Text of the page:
This week’s guest blog is courtesy of Mindy M. Santema of TNTax Business Services, Inc., who helps give us a heads up on potential tax responsibilities for online sellers.
With so many people signing up and registering for sales taxes in the Amazon FBA states, I thought it would be a good time to mention some important additional information regarding sales taxes. When a seller registers in a state to collect and turnover the sales taxes collected to that state, it’s not just your sales from Amazon that need to be reported. Many sellers may have more sales on other sites such as eBay. If you sell an item from eBay, or have other online sales, and those items are warehoused, or being shipped from within the state that you have already registered, then those sales may need to be reported and have taxes collected on them.
In a nutshell: Just because FBA caused sales tax nexus in a state doesn’t mean that you only have to collect sales tax from FBA buyers in that state. If you have sales tax nexus, you are now responsible for collecting sales tax from buyers in that state through every platform on which you sell.
Nexus Extends Beyond Just One Sales Channel
Once a seller is registered within a certain state, and they sell items that are being shipped from that state, those sales may be subject to state and local sales taxes. Many of you have heard the word “nexus” thrown around; nexus can mean different things by different states. What it basically means is that, if your business has a physical presence in that state, such as a warehouse, an office, a store, or even your home (if your business is out of your house) then you may be responsible for collecting sales tax from all sales within that state and remit the taxes to your own State’s Department of Revenue.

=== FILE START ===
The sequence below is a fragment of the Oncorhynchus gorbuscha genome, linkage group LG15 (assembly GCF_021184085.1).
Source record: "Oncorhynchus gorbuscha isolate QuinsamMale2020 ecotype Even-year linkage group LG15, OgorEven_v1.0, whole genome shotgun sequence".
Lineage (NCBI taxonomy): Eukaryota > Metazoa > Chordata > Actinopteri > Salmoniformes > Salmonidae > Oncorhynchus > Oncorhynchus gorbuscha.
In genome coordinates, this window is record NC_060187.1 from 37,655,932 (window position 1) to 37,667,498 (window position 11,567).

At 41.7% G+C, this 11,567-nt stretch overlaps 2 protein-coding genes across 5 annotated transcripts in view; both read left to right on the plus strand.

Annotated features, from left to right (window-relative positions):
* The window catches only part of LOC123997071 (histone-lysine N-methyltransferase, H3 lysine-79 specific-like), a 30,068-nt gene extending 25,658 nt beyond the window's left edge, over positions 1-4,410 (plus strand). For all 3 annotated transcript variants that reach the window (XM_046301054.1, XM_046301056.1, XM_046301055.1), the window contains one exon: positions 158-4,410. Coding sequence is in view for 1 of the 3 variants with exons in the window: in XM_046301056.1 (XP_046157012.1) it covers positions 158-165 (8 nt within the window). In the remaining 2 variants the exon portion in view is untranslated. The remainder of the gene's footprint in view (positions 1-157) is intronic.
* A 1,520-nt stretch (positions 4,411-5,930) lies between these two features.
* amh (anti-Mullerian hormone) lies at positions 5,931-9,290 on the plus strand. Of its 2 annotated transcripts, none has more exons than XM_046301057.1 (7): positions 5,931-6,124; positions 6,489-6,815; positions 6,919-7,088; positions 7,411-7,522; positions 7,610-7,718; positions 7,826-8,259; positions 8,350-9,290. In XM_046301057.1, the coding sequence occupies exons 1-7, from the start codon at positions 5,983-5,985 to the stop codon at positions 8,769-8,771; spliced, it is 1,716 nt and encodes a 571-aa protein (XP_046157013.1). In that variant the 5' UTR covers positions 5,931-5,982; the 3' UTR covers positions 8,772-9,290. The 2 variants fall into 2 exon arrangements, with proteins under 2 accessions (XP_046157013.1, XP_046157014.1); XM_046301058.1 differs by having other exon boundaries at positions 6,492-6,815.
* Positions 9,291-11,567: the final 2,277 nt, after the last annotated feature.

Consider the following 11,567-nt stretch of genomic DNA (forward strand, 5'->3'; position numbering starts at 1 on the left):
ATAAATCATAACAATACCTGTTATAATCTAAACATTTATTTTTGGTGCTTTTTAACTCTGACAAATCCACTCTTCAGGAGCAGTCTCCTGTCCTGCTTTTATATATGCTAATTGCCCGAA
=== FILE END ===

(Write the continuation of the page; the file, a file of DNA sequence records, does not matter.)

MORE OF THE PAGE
In addition to having “nexus” in a state, because of a warehouse, for example, not only are you responsible for collecting and remitting taxes on the sales shipped from that warehouse, but you may be potentially responsible for collecting and remitting taxes on items sold from your own state. This could happen if you have sales from eBay and/or from your home, (again if your business is being run out of your home). If you sell other items utilizing other eCommerce sites, or ship and sell from your home or place of business to a customer, you should check with your own state to see if you should be collecting and remitting sales taxes to your state.
If you are a seller working out of your own home, or a brick and mortar store within your own state, you might be required to report the sales to your own state and collect and remit the sales taxes collected to that state. There may be confusion because each state may be a bit different in their taxation laws. Some states, for instance, say that if your revenue is less than $10,000, you wouldn’t file sales taxes for that state. Yet other states it might be $2,400, or even less, and you would be required to collect and remit sales taxes. The great news is that if you have your business in Alaska, Delaware, Montana, New Hampshire, or Oregon, there aren’t any sales taxes for those states. In that case, you wouldn’t have to worry about your own state’s sales taxes, because there aren’t any; only worry about the states that you would have nexus in.
The Question You Must Ask
In summary, not only are you potentially required to collect and remit sales tax for your sales through Amazon, but you may be required to collect and remit sales taxes on all your sales, regardless if they are sold through Amazon.
So once you realize you have nexus in a state, whether it’s through FBA or another means, ask yourself: Am I collect sales tax from buyers in that state on every platform on which I sell? If not, it’s time to have another look at your sales tax collection practices.
If you have any questions that our staff may help you with further, please don’t hesitate to contact us, and we’ll be happy to help!